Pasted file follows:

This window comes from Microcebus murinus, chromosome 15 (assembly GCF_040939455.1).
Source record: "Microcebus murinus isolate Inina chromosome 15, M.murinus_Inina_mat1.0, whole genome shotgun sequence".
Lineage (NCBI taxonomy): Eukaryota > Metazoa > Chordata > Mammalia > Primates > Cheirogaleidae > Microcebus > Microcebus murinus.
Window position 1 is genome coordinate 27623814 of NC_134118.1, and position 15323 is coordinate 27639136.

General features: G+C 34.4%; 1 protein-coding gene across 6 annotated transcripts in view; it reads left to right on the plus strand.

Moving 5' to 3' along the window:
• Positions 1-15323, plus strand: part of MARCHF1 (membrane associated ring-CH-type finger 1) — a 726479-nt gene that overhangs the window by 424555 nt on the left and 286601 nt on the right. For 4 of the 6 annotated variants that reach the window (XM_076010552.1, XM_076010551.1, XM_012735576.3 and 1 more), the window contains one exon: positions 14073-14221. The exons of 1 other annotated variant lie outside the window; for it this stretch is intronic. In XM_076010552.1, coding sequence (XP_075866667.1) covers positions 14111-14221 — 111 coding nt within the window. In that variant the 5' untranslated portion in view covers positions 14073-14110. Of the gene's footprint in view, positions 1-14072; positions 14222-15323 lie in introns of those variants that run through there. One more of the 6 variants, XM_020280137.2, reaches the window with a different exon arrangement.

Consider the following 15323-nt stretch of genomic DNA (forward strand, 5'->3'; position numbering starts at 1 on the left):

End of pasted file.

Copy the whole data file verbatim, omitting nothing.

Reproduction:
This window comes from Microcebus murinus, chromosome 15 (assembly GCF_040939455.1).
Source record: "Microcebus murinus isolate Inina chromosome 15, M.murinus_Inina_mat1.0, whole genome shotgun sequence".
Lineage (NCBI taxonomy): Eukaryota > Metazoa > Chordata > Mammalia > Primates > Cheirogaleidae > Microcebus > Microcebus murinus.
Window position 1 is genome coordinate 27623814 of NC_134118.1, and position 15323 is coordinate 27639136.

General features: G+C 34.4%; 1 protein-coding gene across 6 annotated transcripts in view; it reads left to right on the plus strand.

Moving 5' to 3' along the window:
• Positions 1-15323, plus strand: part of MARCHF1 (membrane associated ring-CH-type finger 1) — a 726479-nt gene that overhangs the window by 424555 nt on the left and 286601 nt on the right. For 4 of the 6 annotated variants that reach the window (XM_076010552.1, XM_076010551.1, XM_012735576.3 and 1 more), the window contains one exon: positions 14073-14221. The exons of 1 other annotated variant lie outside the window; for it this stretch is intronic. In XM_076010552.1, coding sequence (XP_075866667.1) covers positions 14111-14221 — 111 coding nt within the window. In that variant the 5' untranslated portion in view covers positions 14073-14110. Of the gene's footprint in view, positions 1-14072; positions 14222-15323 lie in introns of those variants that run through there. One more of the 6 variants, XM_020280137.2, reaches the window with a different exon arrangement.

Consider the following 15323-nt stretch of genomic DNA (forward strand, 5'->3'; position numbering starts at 1 on the left):